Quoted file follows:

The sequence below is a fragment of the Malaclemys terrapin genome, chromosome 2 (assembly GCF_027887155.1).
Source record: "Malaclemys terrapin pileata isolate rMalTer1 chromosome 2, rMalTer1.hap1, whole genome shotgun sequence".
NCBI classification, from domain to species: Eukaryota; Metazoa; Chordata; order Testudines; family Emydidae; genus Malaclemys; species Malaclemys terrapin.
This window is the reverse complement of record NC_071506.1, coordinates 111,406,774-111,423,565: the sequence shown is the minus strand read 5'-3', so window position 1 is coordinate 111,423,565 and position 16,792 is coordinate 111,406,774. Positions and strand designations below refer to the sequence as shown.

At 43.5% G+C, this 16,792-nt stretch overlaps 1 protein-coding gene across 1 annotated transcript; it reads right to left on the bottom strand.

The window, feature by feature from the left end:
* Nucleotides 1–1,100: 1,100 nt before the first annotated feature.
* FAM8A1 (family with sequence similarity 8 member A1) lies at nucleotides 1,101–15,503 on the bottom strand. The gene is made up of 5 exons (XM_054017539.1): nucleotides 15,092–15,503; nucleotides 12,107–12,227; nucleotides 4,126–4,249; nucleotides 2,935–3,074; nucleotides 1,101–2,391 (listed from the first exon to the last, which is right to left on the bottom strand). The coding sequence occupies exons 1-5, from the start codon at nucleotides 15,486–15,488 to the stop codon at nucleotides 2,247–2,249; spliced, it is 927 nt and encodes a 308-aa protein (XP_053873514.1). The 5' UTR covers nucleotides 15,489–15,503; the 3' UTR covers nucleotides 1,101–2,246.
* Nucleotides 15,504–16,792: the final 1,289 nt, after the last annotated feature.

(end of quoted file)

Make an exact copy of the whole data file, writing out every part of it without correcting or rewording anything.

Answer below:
The sequence below is a fragment of the Malaclemys terrapin genome, chromosome 2 (assembly GCF_027887155.1).
Source record: "Malaclemys terrapin pileata isolate rMalTer1 chromosome 2, rMalTer1.hap1, whole genome shotgun sequence".
NCBI classification, from domain to species: Eukaryota; Metazoa; Chordata; order Testudines; family Emydidae; genus Malaclemys; species Malaclemys terrapin.
This window is the reverse complement of record NC_071506.1, coordinates 111,406,774-111,423,565: the sequence shown is the minus strand read 5'-3', so window position 1 is coordinate 111,423,565 and position 16,792 is coordinate 111,406,774. Positions and strand designations below refer to the sequence as shown.

At 43.5% G+C, this 16,792-nt stretch overlaps 1 protein-coding gene across 1 annotated transcript; it reads right to left on the bottom strand.

The window, feature by feature from the left end:
* Nucleotides 1–1,100: 1,100 nt before the first annotated feature.
* FAM8A1 (family with sequence similarity 8 member A1) lies at nucleotides 1,101–15,503 on the bottom strand. The gene is made up of 5 exons (XM_054017539.1): nucleotides 15,092–15,503; nucleotides 12,107–12,227; nucleotides 4,126–4,249; nucleotides 2,935–3,074; nucleotides 1,101–2,391 (listed from the first exon to the last, which is right to left on the bottom strand). The coding sequence occupies exons 1-5, from the start codon at nucleotides 15,486–15,488 to the stop codon at nucleotides 2,247–2,249; spliced, it is 927 nt and encodes a 308-aa protein (XP_053873514.1). The 5' UTR covers nucleotides 15,489–15,503; the 3' UTR covers nucleotides 1,101–2,246.
* Nucleotides 15,504–16,792: the final 1,289 nt, after the last annotated feature.